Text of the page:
The relationship between sexuality and medicine is an unequal one where medicine continually attempts to define and regulate sexuality. To define and regulate sexuality is to control people, particularly those at the edges of the heteronormative practices who are deemed as threats to the larger society. In “Thinking Sex,” Gayle S. Rubin writes that “Modern Western societies appraise sex acts according to a hierarchical system of sexual value” (11). This hierarchical system allows an ingroup and an outgroup to be defined, therefore creating a binary where the “us,” those who follow the heteronormative sexual practices, are superior to “them,” those who are on the fringes. The inferior are then vilified for their practices, and stereotypes are socially constructed to homogenize those individuals and to scare others into the socially accepted practices. To medically define certain behaviors as deviant and harmful and others as normal is to reinforce society’s puritan notions with the goal of controlling the sexual practices of individuals so that the heteronormative practices remain predominant. By keeping heteronormative practices in place, the power structure that initially placed such practices into prominence also remain intact and therefore dominant in the social consciousness.
The main vehicle of medically defining and controlling the bodies of individuals and their sexuality has been psychology, where according to Rubin “[t]hey equate sexual masochism with self-destructive personality patterns, sexual sadism with emotional aggression, and homoeroticism with immaturity. These terminological muddles have become powerful stereotypes that are indiscriminately applied to individuals on the basis of their sexual orientations” (12). By giving sexuality and sexual behaviors medical definitions, those that fall outside of the heteronormative circle can now be treated as a disease with a cure in the distance. Sexual behavior and sexuality is no longer a choice that every individual has a freedom and right to decide, but a biological factor that can be altered with medication and therapy so that the wayward sheep may rejoin the herd. Rubin writes that “fetishism, sadism, masochism, transsexuality, transvestism, exhibitionism, voyeurism and pedophilia are quite firmly entrenched as psychological malfunctions. Books are still being written about the genesis, etiology, treatment, and cure of these assorted ‘pathologies’” (12). These variations of sexual behaviors are choices that individuals have made, but they threaten the social hierarchy in place. A choice is not an aspect that can be fixed without force, but a medical disease can be cured, and by equating choices of sexuality and sexual behavior to a disease, the patriarchal society can now cure individuals of their afflictions. By curing such diseases, the power structure enforced by society remains intact and relevant. It is important to note that such medical definition is not rooted in biology considering “what we typically call the sex of the body, which we imagine to be a uniform quality that uniquely characterizes each and every individual whole body, is shown to consist of numerous parts—chromosomal sex, anatomical sex, reproductive sex, morphological sex—that can, and do, form a variety of viable bodily aggregations that number far more than two” (Stryker 9). Although biological sex has many variations beyond the two that society has deemed acceptable, all other variations are deemed abnormal because they threaten the social structure that dictates the sexual behaviors and choices of individuals. The medical definitions allow sex and sexuality to be forced into a binary system of thought that allows “us,” those within the heteronormative circle, to be superior to “them,” those that fall outside of the boundaries, and to allow the superior sector to impose rules that ensures the homogeneity and continuation of the current power structure.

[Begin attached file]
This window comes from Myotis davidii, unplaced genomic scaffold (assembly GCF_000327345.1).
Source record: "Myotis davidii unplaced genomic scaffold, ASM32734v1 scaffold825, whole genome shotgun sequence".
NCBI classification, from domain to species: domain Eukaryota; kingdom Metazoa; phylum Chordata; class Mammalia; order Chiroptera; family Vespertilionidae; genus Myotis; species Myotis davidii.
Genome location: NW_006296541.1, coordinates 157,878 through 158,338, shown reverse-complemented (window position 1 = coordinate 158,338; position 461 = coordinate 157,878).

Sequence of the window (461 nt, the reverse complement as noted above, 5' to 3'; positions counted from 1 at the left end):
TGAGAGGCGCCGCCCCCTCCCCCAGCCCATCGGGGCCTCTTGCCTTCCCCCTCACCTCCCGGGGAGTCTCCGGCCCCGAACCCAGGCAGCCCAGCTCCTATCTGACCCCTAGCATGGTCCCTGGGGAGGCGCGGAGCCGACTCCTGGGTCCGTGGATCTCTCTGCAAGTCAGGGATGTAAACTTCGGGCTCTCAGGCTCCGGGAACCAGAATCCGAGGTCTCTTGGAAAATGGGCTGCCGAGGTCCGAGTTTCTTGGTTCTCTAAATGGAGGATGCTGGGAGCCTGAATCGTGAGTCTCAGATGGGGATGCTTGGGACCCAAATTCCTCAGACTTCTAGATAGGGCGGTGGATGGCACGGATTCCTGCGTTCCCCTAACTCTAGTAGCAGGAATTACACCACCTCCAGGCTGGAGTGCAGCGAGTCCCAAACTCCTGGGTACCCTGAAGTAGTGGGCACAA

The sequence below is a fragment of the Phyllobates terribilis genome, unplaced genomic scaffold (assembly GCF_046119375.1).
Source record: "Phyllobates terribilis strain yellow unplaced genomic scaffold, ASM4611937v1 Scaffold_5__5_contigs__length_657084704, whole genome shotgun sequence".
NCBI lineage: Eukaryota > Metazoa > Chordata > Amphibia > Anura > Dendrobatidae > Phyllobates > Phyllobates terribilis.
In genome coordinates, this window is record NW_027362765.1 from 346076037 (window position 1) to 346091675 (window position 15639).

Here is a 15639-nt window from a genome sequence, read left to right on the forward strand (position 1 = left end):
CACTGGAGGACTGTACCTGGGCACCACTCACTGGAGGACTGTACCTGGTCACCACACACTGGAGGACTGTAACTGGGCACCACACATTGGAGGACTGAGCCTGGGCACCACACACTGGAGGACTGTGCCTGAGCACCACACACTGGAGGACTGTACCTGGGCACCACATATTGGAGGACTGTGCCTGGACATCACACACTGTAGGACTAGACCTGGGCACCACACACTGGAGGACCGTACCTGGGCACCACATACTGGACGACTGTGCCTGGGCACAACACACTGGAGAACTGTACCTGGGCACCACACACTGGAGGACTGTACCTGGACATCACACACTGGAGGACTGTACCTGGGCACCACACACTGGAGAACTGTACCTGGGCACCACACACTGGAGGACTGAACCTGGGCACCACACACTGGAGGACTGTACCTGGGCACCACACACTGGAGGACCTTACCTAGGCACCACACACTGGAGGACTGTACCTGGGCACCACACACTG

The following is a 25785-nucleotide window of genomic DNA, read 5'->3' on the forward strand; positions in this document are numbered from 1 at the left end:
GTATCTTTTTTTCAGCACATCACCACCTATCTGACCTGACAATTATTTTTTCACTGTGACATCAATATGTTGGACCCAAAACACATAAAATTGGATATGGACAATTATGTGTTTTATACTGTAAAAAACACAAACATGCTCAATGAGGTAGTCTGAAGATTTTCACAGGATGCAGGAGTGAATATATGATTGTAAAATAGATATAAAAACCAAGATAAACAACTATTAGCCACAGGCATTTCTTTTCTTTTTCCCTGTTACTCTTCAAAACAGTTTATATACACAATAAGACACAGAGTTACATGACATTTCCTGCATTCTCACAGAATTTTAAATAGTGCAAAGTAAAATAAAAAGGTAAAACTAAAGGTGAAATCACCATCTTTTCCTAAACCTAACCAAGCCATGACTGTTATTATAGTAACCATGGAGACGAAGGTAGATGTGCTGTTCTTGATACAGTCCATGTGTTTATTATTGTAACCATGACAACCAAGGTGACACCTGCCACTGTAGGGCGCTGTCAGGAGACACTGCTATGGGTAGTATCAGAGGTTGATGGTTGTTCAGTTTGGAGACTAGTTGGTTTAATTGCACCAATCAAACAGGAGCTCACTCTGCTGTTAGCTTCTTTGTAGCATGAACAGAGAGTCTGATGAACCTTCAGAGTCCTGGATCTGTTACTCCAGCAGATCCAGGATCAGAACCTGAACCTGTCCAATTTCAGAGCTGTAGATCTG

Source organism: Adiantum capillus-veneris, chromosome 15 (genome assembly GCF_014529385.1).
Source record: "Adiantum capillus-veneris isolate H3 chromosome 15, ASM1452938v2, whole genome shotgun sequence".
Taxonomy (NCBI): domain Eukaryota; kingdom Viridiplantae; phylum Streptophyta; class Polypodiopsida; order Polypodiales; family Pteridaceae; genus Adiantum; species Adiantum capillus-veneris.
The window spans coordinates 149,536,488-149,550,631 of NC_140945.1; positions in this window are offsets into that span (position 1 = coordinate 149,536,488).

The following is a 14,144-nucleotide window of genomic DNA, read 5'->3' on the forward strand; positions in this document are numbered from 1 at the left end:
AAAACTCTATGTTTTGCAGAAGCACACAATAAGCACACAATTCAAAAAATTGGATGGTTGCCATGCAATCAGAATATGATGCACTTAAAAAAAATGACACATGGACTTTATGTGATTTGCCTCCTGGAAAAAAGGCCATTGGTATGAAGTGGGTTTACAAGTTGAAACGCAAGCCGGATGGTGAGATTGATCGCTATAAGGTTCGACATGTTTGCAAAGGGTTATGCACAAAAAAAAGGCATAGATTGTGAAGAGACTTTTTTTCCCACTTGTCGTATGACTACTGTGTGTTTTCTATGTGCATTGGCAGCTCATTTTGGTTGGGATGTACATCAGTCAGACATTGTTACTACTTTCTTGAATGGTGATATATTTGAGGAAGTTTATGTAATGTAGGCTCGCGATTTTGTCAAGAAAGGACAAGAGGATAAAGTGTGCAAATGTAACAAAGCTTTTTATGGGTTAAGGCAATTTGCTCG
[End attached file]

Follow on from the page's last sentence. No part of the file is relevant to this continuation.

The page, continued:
Medical discourses define and regulate bodies and sexual behavior as a method of dismissing differences and the people behind the variation. By dismissing differences, society is able to uphold the power structure that allows the majority to dictate the lives of the minority. Rubin writes that “Psychiatric condemnation of sexual behaviors invokes concepts of mental and emotional inferiority rather than categories of sexual sin. Low-status sex practices are vilified as mental disease or symptoms of defective personality integration” (12). This dichotomy of superior and inferior allows the society at large to dismiss those at the frays and to justify their attempts to rehabilitate them. By giving their rehabilitation attempts a medical reason, society has legitimized its reasoning and in the process perhaps even persuaded those who would balk at the idea of the community imposing rules upon the individual that what is being done is right. Biological reasoning centers around what “is” and what is “natural,” and if practices can be defined as being “unnatural,” then there is legitimate cause for intervention and prioritization of acts and people from good to bad. Variation and differences threaten the established patriarchal system of society that has a deep interest in maintaining the current power structure. “Popular culture is permeated with ideas that erotic variety is dangerous, unhealthy, depraved, and a menace to everything from small children to national security” (Rubin 12), and these ideas are based on an extrapolation of the medical discourses. Outright bigotry can and has been overturned in the past, but to overturn a seemingly-legitimate medical discourse is not an average individual can reason through; it is something best left to the experts, and so long as the experts maintain an interest in continuing the current system, the differences in sexuality and sexual behavior will remain contained. Because the personal is political, controlling private decisions of individuals is part of the social narrative that allows the heteronormative circle to maintain the patriarchal power structure. Because humans are naturally fearful of that which is different, medical discourse only provides an avenue of legitimizing attempts to discriminate and quell differences.